Pass Rushing Productivity
Pass Rushing Productivity
So who do you think is the most productive pass rusher in the NFL on a per snap basis? Is it the master of the spin move, Dwight Freeney? Hard hitting outside linebacker James Harrison? Or maybe it was NFL sack leader DeMarcus Ware? Well they all featured near the top, but you’d be wrong if you answered any of them.
Now, if you had answered “Tamba Hali”, then you would have been the winner of this fun, but sadly prize-less contest. Yes indeed, the Kansas City Chief outside linebacker (who didn’t even make the Pro Bowl) tops our Pass Rushing Productivity chart. Hali follows in the footsteps of last year’s leader Freeney, and 2008’s top dog John Abraham.
For those not yet clued in to what Pass Rushing Productivity (PRP) is, it’s the result of a simple study investigating how much pressure a pass rusher gets, and how many snaps it takes him to get it. In a bit more detail here’s our classic explanation:
First, we total what we refer to as “QB Disruption Points,” which values sacks over hits and pressures:
QB Disruption Points = Sacks + Hits (0.75) + Pressures (0.75)
We arrived at that balance after a general audit of our grades and tracking over the past three seasons, and found that hits and pressures represent about 75 percent of the value of sacks.
Then, to arrive at a score that measures productivity per rush, its simple:
Pass-Rushing Productivity = QB Disruptions Points / Number of Pass Rushes x 100.
Easy enough? So back to telling you what makes Tamba Hali so special. For a start, he had more QB disruption points than any other (with 75.7). Even though he had ample rushing opportunities (524 snaps), his 14.41 PRP Rating was a world away from all others. Perhaps more of a surprise would be who finished second overall, and atop our defensive end rankings. Anybody out there think Charles Johnson of the Carolina Panthers would have such a good season? He ended the season with a PRP of 13.25 and was often the lone bright spot in a dismal season for the Panthers. That’s a free agent a lot of teams will want to get their hand on.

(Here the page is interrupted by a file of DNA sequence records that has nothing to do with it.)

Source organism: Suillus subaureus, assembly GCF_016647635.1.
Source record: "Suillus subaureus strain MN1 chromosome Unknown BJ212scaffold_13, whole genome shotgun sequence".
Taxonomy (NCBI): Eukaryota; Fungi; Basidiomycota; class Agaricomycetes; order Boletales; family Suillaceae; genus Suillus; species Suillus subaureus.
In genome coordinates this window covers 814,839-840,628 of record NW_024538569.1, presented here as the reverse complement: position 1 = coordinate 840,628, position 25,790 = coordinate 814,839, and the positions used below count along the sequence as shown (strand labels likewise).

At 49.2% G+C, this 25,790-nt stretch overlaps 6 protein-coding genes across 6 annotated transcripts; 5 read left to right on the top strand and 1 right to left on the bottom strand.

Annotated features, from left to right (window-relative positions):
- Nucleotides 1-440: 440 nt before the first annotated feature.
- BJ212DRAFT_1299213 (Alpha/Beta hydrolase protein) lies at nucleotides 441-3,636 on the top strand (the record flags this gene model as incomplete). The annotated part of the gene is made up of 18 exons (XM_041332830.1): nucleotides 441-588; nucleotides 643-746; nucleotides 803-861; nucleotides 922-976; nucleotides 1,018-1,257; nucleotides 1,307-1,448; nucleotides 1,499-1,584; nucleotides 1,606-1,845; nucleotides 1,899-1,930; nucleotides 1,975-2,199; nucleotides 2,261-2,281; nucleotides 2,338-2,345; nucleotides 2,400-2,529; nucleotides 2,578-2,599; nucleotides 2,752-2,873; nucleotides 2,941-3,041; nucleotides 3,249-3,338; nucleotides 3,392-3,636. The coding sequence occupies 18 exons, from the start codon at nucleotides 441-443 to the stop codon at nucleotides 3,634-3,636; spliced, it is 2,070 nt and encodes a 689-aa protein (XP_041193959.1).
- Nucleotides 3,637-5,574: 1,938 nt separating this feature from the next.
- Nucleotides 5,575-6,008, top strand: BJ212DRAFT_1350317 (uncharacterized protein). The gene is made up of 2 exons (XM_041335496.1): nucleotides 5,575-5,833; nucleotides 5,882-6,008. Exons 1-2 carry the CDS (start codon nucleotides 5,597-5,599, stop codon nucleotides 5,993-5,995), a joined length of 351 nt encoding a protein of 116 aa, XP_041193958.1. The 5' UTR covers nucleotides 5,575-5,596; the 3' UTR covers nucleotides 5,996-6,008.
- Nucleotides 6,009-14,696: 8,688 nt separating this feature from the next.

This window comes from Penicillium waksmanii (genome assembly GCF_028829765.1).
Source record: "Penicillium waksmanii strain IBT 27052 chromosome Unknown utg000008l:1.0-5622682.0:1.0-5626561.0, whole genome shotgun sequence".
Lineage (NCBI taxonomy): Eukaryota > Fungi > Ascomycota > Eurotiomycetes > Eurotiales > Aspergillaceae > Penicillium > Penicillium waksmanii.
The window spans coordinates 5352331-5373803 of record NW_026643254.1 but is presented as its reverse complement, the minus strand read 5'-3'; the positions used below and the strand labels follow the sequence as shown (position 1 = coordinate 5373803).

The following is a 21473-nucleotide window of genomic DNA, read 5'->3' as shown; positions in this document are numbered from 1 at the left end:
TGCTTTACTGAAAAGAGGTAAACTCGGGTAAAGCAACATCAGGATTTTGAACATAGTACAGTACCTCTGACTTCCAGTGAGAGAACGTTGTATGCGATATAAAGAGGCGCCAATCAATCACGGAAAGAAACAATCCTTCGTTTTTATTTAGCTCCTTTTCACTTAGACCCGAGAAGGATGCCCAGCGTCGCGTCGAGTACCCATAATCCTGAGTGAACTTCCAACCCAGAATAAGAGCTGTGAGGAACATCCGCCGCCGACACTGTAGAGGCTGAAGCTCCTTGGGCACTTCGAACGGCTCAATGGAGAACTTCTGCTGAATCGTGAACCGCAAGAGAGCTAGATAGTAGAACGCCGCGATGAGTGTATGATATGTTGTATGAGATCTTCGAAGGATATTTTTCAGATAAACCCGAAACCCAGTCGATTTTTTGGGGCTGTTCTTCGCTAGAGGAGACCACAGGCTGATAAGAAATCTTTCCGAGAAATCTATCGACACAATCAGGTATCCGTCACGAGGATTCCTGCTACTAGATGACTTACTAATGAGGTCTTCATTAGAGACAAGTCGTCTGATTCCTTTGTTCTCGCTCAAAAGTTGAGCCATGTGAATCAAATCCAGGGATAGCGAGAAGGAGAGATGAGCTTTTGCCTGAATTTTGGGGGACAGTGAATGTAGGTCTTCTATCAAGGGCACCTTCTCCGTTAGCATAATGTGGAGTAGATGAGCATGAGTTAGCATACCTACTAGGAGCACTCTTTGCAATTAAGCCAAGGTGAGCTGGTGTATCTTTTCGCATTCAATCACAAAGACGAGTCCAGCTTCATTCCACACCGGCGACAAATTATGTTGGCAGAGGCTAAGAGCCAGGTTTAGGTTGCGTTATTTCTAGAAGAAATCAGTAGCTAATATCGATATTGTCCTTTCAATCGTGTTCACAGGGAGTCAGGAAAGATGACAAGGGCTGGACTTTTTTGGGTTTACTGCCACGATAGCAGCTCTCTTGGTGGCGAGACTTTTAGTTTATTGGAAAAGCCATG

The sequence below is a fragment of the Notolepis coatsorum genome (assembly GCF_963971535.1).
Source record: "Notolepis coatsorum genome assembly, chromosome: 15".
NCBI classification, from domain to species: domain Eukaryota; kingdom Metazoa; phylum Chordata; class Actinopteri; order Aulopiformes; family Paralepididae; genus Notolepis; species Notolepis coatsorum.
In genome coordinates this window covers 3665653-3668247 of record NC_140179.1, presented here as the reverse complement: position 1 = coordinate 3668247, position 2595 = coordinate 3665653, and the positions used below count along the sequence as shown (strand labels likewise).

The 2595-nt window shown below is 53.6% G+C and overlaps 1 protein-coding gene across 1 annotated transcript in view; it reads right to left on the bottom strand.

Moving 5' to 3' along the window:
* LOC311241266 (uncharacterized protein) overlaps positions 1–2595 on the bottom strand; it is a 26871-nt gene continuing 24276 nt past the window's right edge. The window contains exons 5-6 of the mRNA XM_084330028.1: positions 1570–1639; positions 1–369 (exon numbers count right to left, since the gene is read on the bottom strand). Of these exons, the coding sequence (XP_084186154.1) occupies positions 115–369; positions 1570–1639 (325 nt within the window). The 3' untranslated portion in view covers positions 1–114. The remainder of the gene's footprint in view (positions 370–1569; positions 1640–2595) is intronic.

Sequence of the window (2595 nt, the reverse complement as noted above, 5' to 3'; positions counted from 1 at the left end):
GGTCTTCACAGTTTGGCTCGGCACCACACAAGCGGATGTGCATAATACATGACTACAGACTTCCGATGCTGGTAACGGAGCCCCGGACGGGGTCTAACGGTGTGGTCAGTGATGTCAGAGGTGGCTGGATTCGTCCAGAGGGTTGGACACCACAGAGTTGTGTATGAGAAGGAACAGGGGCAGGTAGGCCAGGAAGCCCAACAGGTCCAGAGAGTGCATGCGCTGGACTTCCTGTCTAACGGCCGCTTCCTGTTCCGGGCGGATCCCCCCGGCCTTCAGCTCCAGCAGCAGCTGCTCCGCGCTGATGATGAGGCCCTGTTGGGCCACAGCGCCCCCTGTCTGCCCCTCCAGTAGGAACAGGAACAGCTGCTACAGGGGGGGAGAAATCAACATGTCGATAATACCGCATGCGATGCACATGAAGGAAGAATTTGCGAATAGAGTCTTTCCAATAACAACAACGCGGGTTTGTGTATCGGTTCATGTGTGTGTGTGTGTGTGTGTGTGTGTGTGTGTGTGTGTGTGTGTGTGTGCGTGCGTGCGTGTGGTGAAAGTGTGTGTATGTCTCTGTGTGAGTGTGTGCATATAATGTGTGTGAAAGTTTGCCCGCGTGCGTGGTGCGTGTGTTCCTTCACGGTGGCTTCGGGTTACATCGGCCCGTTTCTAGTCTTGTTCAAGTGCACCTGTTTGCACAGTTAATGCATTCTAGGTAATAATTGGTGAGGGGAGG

Also in the top five, we have a long standing favorite of the PRP system, John Abraham. He finished 4th overall (behind Hali, Johnson, and Ray Edwards) in a season where many said he reclaimed his burst as a pass rusher. We’re not often likely to say we told you so, but last year Abraham was still 7th here, even when his sack numbers fell off. He’s an excellent example of why you can’t quickly write players off simply because they are bringing down the quarterback less often; the pressure can still be there.
Top 10 Overall
|Tamba Hali||KC||3-4 OLB||524||14.41|
|Charles Johnson||CAR||4-3 DE||481||13.25|
|Ray Edwards||MIN||4-3 DE||416||12.98|
|John Abraham||ATL||4-3 DE||363||12.67|
|Lamarr Woodley||PIT||3-4 OLB||427||12.65|
|DeMarcus Ware||DAL||3-4 OLB||509||12.38|
|Manny Lawson||SF||3-4 OLB||218||12.04|
|Cameron Wake||MIA||3-4 OLB||445||12.02|
|Trent Cole||PHI||4-3 DE||500||11.90|
|Jason Babin||TEN||4-3 DE||433||11.89|